However, international standards are not the only relevant measures of incitement in Egypt. A part of Egypt’s complex legal system is the Penal Code, which dates from 1937. The Code is periodically updated and remains in force to this day. The Code criminalizes the use of religion in public incitement or the mocking or ridicule of religion in public. Specifically, article 98(f) proscribes the use of religion in propagating by speech extremist thoughts aimed at instigation division or disdain, and article 176 criminalizes the incitement to hate or deride a sect of people.
The 2012 Annual Report of the United States Commission on International Religious Freedom pointed out several incidents in 2011, one of which Morsi was in the presence of incendiary speech, but failed to denounce it. The report notes an October 19 statement against Jews, and several statements against Copts, such as on November 4 and 22. The 2013 Report found no improvement, and wrote that in the early months of 2012, an increase in government-funded mosques contributed to sectarian tensions.
Ikhwanonline reported that high-ranking Muslim Brotherhood members including Dr. Mohamed Wahdan stated at an event in April 2013 that, “that the Egyptian people and government would not allow the spread of Shiism in Egypt.” Similar comments were made at the Egypt-Syria Solidarity Conference on June 15, 2013. Morsi was in attendance, and the conference was initiated by prominent Egyptian Sunni clerics. Several clerics “labeled Shiites as ‘impure’ or ‘filthy’ and protesters as infidels.” Specifically, Ali Ahmed Salus referred to the Shia Assad regime in Syria as “atheists.” Mohammed Hasaan asked Morsi to not open the gates of Egypt to “deserters,” a derogatory term for Shiites. Hasaan further noted that jihad is the obligation of able Muslims. Mohammed Abdel Maqsud spoke of June 30 as a fight against infidels. Former President Morsi spoke last and did not denounce any such remarks. While Morsi avoided direct incitement, his Muslim Brotherhood encouraged listeners to engage in jihad against the Shiite government in Syria.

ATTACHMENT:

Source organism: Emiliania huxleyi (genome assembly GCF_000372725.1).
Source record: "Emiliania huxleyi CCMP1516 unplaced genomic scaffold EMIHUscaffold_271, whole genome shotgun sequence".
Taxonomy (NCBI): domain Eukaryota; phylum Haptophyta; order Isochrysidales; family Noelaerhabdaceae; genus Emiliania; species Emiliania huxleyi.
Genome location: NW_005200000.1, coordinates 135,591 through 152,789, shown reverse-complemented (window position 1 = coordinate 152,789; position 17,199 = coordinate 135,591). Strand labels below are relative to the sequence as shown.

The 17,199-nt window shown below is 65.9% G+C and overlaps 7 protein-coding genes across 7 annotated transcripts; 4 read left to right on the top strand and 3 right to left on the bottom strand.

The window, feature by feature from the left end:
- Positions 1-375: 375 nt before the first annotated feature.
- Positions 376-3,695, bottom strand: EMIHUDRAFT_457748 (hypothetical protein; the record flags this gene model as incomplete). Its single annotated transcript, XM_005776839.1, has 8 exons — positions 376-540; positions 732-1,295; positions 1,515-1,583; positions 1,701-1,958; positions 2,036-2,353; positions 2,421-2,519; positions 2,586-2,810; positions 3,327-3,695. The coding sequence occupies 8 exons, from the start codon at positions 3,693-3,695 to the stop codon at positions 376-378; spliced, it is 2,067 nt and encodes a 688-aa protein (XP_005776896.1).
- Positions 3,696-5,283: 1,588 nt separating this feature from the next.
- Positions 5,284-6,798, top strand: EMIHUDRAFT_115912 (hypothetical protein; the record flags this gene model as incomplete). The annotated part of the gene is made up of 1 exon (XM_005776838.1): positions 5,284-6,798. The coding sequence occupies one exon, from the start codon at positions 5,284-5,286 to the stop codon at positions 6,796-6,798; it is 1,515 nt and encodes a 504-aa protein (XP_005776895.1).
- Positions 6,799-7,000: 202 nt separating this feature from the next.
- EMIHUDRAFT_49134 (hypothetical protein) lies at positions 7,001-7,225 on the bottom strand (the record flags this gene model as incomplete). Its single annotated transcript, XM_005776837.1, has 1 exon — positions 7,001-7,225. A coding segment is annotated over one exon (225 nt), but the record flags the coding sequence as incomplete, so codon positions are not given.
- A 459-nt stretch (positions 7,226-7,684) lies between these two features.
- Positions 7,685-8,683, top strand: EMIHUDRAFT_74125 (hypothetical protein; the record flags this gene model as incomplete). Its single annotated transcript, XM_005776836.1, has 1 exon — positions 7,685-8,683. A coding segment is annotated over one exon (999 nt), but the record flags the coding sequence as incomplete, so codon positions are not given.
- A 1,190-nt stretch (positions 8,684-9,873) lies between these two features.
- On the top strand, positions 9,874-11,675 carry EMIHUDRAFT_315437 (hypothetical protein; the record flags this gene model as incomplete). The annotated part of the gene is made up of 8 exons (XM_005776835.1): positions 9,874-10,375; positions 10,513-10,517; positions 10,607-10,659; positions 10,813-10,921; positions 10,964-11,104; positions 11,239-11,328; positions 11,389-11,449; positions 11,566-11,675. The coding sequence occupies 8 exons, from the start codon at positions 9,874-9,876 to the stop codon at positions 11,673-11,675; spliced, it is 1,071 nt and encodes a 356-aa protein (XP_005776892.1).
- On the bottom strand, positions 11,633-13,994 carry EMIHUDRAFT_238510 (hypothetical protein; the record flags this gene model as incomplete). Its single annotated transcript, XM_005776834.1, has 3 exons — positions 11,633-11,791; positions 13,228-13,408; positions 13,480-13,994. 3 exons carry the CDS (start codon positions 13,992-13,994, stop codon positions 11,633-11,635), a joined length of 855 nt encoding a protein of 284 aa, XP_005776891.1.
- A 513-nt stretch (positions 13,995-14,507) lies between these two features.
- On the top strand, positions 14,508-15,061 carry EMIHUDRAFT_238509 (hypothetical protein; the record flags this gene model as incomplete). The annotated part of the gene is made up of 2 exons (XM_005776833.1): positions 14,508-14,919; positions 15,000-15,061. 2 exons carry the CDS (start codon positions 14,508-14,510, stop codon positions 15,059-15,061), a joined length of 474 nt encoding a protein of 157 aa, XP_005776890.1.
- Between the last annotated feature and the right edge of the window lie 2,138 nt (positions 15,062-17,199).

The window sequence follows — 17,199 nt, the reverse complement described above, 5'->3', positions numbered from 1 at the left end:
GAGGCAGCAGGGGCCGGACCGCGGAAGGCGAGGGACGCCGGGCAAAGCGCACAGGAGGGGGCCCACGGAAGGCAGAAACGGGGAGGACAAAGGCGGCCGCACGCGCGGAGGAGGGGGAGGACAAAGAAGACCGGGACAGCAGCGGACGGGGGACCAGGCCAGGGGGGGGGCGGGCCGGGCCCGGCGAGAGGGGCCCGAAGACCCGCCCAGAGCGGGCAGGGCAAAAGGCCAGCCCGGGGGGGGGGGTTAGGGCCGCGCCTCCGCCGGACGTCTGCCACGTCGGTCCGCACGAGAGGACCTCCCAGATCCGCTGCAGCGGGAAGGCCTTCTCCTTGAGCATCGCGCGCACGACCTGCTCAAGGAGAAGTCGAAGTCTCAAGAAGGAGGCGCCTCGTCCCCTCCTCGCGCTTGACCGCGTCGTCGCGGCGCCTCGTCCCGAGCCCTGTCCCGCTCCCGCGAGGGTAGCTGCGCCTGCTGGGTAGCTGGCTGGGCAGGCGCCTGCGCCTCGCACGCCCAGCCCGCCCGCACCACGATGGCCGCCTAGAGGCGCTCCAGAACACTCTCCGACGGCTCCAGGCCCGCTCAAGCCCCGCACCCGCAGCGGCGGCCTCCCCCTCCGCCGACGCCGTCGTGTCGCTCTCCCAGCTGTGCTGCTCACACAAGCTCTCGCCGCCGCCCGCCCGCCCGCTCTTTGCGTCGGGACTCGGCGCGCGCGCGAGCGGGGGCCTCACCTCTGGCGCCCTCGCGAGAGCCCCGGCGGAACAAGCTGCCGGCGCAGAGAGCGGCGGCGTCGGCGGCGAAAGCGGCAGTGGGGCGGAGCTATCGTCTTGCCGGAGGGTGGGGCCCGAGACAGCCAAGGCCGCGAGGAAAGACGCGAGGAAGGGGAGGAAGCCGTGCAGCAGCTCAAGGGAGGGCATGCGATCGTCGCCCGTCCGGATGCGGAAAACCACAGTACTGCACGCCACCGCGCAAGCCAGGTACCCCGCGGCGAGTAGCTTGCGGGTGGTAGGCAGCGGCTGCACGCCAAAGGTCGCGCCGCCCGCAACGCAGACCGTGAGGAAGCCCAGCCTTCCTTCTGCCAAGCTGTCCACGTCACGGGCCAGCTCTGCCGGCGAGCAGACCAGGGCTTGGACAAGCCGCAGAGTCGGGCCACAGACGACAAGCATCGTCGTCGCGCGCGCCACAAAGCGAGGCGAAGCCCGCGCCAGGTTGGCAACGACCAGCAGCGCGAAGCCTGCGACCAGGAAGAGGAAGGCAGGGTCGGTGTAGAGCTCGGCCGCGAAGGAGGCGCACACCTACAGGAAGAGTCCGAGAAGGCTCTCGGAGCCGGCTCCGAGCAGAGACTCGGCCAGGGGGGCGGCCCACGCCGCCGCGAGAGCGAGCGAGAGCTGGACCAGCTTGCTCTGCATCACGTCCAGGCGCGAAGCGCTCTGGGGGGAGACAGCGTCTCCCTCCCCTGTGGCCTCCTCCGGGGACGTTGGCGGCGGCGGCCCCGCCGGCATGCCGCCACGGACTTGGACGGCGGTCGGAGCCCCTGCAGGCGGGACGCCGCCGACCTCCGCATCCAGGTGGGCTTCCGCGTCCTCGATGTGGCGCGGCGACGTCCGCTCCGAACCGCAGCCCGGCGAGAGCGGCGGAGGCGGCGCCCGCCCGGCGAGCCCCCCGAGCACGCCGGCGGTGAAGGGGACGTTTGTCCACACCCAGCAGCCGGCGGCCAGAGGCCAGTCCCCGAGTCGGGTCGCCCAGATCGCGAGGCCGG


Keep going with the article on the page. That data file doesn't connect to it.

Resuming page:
The language used by Muslim Brotherhood-associated clerics and those who spoken in front of former President Morsi falls on the president’s responsibility to denounce such incitement. A head of state is expected to hold such speakers responsible under the domestic Penal Code, and such an omission subjects the Muslim Brotherhood and Morsi to international legal liability.